A pricey welcome mat of asphalt, steel and cement is rolled out in all directions for the opening of Intrust Bank Arena this week.
New street lights illuminate new sidewalks; new sidewalks lead to new parking lots; and new parking lots have new electronic signs.
Already more than $22.5 million worth of work has been completed — not counting the $184.5 million arena.
"I think by the grand opening we'll have as many things done as we could with the time frame we had," said City Council member Lavonta Williams, whose district includes the arena area.
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And, with a downtown revitalization plan under way and additional plans for the arena neighborhood, millions of dollars in additional spending is on its way.
Though much will hinge on the downtown plan and private-sector development, the city has already laid out some broad plans that call for four distinct districts:
* A business-oriented stretch of Douglas Avenue with ground-level store fronts.
* Safer and more comfortable routes between the arena and Century II via English and Williams streets.
* A residential and commercial neighborhood along Broadway.
* An arts district along Commerce Street.
Williams is particularly interested in the Commerce Street arts district, which is already home to studios and is a major draw during the Final Friday Art Crawl.
The city plans a $2.1 million makeover of that street in 2014. It's one of only a few ideas that have funding.
A tax increment finance district is expected to pay for more work on Market from Lewis to Douglas, St. Francis north of Douglas and stretches of English and Lewis streets.
There's also $10 million in TIF money that could be spent on parking facilities, most likely if the area attracted a major office building that would need employee parking during the day that could be opened to the public at night.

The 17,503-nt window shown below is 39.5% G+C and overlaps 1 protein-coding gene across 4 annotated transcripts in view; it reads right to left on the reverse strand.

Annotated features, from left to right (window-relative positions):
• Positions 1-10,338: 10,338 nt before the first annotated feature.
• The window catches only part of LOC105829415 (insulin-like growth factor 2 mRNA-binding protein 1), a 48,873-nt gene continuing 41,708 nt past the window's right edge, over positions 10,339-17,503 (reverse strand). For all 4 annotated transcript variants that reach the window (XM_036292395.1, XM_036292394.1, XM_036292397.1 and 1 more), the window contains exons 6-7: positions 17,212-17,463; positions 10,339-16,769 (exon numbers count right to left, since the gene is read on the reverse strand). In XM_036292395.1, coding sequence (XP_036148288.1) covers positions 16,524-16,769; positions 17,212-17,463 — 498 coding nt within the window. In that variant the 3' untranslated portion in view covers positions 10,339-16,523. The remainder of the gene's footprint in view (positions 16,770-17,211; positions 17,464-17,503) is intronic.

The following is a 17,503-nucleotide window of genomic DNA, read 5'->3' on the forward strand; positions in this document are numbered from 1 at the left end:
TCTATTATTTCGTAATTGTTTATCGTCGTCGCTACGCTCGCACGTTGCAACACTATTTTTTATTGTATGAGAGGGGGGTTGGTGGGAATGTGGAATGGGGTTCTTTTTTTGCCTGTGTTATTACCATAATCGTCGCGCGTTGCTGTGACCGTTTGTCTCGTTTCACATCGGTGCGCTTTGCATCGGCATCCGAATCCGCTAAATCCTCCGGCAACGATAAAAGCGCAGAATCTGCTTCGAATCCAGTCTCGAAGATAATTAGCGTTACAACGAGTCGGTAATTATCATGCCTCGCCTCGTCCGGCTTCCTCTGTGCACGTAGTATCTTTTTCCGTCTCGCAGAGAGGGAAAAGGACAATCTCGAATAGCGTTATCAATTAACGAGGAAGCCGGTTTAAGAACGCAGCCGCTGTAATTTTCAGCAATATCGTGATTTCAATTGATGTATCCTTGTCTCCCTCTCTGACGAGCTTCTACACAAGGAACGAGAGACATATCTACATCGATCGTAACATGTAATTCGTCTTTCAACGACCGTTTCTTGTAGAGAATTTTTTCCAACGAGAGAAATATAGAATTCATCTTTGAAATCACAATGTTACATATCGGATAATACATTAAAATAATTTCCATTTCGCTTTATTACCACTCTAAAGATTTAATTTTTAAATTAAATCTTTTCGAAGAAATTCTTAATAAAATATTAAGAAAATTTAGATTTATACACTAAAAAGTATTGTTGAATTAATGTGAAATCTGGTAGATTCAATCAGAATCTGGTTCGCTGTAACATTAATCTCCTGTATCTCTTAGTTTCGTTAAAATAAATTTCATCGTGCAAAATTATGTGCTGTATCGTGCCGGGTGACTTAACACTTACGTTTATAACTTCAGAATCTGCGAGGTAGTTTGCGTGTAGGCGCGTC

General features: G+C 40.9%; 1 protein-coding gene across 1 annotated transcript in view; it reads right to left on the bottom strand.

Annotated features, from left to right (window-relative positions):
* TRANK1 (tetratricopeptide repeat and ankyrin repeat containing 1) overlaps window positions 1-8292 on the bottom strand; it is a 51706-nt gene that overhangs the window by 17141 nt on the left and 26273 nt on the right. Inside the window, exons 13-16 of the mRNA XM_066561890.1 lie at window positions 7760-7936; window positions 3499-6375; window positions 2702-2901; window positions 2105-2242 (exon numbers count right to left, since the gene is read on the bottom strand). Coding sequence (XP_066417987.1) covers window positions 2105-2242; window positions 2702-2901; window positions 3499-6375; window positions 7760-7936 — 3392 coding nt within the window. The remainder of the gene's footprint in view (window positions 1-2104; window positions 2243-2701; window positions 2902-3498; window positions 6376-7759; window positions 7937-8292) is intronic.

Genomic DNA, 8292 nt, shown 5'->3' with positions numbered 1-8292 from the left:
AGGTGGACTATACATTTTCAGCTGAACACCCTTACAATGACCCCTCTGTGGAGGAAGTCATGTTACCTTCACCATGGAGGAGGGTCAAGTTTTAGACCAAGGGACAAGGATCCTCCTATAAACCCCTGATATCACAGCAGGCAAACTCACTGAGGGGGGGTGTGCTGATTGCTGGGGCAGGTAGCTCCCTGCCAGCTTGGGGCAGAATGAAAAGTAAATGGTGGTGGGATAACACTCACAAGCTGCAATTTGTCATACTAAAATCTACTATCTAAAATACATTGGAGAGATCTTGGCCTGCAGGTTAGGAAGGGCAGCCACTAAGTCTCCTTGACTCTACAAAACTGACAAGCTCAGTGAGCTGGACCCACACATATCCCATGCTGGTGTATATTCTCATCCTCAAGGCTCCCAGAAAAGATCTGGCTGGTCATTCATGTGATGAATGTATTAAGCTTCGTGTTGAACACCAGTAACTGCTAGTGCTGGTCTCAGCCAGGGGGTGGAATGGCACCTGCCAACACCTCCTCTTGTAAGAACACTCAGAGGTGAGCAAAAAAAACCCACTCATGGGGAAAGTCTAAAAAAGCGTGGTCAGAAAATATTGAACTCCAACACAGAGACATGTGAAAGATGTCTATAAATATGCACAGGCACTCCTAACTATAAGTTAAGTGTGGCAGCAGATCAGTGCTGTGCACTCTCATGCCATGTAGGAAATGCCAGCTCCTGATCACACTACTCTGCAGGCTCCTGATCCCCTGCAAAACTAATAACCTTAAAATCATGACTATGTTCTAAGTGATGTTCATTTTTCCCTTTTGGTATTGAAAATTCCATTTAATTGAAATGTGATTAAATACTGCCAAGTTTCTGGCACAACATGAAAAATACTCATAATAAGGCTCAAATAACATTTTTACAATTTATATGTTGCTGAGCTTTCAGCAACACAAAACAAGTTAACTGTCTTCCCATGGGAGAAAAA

A lot of the future work around the arena will depend on the market analysis and plans being created for all of downtown.
But right now the city has to focus on making downtown a good experience for all of the people the arena brings downtown, said Ben Carlson, a planner and designer with Goody Clancy & Associates, which is creating a 20-year revitalization plan for downtown.
That will mean providing clear directions to parking and other attractions, he said.
"It's a great opportunity to bring more people downtown and help them see the vibrancy of Old Town, Naftzger Park and other parts of downtown that are really working," he said.
The lack of commercial lending and drab economy could lead to slower development near the arena than some expected.
But Carlson said he's optimistic about the market analysis his firm will present in mid-January.
So is council member Williams.
"I don't think we need to lower expectations," she said. "But we need to recognize the economy and be patient. And patience is hard sometimes."
Improvements so far
Here's a snapshot of the projects that have been done in the arena area in about the past year:
* A stretch of Waterman has been widened, repaved and has added new lights, sidewalks, lighting and drainage improvements.
* Several blocks of South Topeka have been repaved. The street also got new sidewalks and amenities.
* Segments of Emporia have been repaved, and it got new streetscapes, too.
* A small stretch of South St. Francis got a new coat of asphalt and new sidewalks and amenities.
Those projects totaled about $10.1 million — one-third paid by Wichita and two-thirds paid by Sedgwick County. The Waterman project alone cost about $10 million.
Three city-owned parking lots were repaved, reconstructed or expanded at a cost of about $2 million.
More than a dozen signs were put up downtown, along major freeways and at parking lots to direct traffic to the arena's parking lots. That ran about $471,000.
The free Q-line trolleys that circulate downtown extended their days and hours of service to 6 to 10 p.m. Monday through Thursday and 6 p.m. to midnight on Fridays and Saturdays. That took a $128,000 federal grant and $32,000 from Sedgwick County.
There are many other less visible costs as well — such as the $52,234 the city agreed to pay AMPCO to hire and train parking lot attendants to manage arena parking lots.
That came in a contract amendment City Council members approved last week for AMPCO, which manages parking at City Hall as well. Parking revenue is expected to cover all additional expenses — if not, the county will pay.
Scott Kneble, a principal planner with the city who is handling many of the downtown revitalization plans, said many arena area improvements cost less than expected.
The signs, for example, were projected by city staff to cost about $850,000 — nearly double the actual price. Much of the savings was because of lower than expected bids.
"It turned out to be a hungry year for contractors," Kneble said.